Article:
Firms Take Steps to Head Off Encryption Dangers

The growing call to encrypt stored data is raising questions among users and analysts fearful that a lost password or damaged drive could bury important information forever.

Some industry observers believe that a new Trusted Computing Group (TCG) standard, released last month, could lead all hard disk and solid-state drive makers to add encryption capabilities to most products within five years. Most of the top storage vendors are members of the TCG.

Corporate IT managers acknowledge the potential problems but say that steps can be taken to overcome them.

For example, AdaptaSoft Inc., a maker of payroll systems software, requires workers to store critical data on the company's network drive rather than on laptops with encrypted hard disk drives, said CIO David Virkler.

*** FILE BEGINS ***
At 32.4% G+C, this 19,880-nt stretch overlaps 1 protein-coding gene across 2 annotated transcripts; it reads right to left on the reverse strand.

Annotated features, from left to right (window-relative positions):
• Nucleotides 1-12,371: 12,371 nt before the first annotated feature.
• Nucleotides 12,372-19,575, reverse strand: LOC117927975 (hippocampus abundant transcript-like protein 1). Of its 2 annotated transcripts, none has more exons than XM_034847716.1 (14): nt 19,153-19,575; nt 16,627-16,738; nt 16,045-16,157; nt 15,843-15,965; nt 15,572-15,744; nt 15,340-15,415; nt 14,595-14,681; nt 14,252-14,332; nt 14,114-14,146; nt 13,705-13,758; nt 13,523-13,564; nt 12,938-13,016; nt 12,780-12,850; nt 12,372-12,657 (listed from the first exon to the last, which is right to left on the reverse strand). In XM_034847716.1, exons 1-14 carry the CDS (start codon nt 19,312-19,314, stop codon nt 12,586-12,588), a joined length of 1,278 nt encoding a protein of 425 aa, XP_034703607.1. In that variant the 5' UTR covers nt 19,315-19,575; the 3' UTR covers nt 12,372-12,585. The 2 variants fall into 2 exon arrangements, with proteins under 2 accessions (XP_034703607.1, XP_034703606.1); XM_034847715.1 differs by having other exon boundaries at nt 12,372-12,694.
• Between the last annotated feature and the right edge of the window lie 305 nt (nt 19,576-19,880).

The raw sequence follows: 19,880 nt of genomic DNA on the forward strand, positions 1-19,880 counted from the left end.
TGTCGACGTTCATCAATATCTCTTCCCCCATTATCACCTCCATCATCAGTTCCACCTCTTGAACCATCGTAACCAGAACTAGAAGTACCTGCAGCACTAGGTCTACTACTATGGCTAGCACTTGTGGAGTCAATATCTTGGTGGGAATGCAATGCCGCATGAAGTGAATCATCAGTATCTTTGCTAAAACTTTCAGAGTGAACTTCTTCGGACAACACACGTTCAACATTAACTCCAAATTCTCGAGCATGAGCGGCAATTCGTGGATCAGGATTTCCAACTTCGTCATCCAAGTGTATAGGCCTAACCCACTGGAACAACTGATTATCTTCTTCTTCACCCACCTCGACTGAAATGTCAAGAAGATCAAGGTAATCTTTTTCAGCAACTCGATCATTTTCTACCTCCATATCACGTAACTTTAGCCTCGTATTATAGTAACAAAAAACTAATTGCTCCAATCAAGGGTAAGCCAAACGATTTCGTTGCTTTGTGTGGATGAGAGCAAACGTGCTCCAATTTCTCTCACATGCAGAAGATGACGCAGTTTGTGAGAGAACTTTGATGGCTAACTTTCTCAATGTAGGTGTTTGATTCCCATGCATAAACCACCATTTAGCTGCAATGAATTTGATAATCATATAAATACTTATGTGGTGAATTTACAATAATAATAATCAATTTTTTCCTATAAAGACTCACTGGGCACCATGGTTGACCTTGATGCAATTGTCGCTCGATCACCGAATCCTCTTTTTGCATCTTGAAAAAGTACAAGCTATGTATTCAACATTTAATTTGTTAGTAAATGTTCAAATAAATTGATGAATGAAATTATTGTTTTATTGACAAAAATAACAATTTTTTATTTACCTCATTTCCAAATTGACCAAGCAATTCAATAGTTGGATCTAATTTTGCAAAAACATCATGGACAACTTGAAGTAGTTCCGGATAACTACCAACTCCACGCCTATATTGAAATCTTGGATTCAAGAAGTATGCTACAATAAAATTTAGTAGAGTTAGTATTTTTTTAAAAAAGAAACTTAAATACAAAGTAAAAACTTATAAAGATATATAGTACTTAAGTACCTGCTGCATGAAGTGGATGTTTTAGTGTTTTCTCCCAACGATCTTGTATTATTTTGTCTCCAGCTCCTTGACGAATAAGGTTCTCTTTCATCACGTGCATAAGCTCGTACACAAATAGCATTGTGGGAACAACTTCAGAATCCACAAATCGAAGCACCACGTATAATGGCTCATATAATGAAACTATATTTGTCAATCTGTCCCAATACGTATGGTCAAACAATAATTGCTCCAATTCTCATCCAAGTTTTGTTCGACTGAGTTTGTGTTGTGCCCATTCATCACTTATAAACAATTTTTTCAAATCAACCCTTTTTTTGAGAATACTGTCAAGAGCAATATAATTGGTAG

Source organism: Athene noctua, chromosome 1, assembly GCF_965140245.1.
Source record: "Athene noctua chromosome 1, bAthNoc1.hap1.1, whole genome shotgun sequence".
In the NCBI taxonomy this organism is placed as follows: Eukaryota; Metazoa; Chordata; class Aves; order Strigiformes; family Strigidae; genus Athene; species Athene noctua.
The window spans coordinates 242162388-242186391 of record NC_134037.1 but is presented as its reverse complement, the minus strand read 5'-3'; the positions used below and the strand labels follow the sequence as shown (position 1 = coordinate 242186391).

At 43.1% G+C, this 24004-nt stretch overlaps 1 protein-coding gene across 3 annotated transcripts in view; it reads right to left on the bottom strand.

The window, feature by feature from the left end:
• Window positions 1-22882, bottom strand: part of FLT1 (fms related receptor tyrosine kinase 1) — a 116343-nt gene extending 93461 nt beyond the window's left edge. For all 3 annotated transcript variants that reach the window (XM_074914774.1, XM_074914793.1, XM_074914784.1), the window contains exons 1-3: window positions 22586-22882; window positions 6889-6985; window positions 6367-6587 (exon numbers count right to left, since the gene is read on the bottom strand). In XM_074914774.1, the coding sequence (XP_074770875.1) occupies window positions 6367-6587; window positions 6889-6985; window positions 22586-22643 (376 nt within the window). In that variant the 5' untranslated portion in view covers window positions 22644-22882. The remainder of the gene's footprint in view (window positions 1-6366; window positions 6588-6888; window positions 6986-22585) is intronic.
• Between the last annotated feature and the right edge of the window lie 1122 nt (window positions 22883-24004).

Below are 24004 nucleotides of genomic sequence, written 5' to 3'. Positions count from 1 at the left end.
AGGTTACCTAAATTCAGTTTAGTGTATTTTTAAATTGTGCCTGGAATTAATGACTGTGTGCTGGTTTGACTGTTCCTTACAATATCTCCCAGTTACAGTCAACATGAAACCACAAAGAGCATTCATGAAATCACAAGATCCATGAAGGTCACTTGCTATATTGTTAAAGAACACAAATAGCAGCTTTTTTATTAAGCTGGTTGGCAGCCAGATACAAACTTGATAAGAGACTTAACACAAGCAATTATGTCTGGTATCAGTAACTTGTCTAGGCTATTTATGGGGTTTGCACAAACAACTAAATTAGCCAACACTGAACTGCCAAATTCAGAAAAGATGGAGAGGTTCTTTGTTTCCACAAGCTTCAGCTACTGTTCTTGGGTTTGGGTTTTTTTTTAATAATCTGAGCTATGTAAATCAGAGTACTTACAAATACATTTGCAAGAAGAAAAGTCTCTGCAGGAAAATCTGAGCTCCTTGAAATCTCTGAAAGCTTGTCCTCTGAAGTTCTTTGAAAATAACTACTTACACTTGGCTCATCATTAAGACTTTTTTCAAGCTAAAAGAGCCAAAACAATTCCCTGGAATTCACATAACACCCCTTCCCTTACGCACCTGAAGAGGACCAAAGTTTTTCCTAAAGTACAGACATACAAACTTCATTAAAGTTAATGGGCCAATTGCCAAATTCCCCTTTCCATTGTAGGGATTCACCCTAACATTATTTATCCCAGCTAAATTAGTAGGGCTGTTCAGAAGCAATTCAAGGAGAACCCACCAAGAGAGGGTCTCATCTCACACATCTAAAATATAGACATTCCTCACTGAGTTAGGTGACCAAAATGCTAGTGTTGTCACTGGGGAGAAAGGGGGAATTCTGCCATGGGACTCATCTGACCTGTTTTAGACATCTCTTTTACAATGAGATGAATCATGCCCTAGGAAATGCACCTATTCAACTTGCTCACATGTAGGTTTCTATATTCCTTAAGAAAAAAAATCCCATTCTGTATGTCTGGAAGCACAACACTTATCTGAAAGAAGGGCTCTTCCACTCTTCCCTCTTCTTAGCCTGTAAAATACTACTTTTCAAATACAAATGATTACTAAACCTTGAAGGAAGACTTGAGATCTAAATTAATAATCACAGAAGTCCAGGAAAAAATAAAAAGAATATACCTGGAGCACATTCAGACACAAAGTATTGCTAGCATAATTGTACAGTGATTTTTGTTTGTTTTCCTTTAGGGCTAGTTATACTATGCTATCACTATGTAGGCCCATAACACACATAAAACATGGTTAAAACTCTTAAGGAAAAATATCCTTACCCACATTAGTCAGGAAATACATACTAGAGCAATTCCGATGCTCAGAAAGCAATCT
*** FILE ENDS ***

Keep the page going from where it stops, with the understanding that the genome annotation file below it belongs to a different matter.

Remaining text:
AdaptaSoft installed Seagate's self-encrypting, 2.5-in. Momentus 5400.2 drives on its Dell laptops in October 2007 to better protect customers' financial data.

Virkler also noted that implementing a group policy eased what could have been a "painful" rollout of the drives.

Ken Waring, IT director at Toronto-based CBI Health, said that despite the potential for problems, encrypting data "is still a million times better than having nothing."

The company, which operates 135 health care facilities throughout Canada, must do all it can to protect sensitive patient information, he said.

Today, 90 of CBI Health's 200 laptops use Seagate Momentus drives with native full-disk encryption, and the rest will be on a regular product-upgrade schedule.

Dave Hill, an analyst at Mesabi Group, said that well-managed, full-disk encryption ensures that lost or stolen data can't be accessed and that companies are in compliance with most state data-breach notification laws.

This version of the story originally appeared in Computerworld's print edition.

Copyright © 2009 IDG Communications, Inc.

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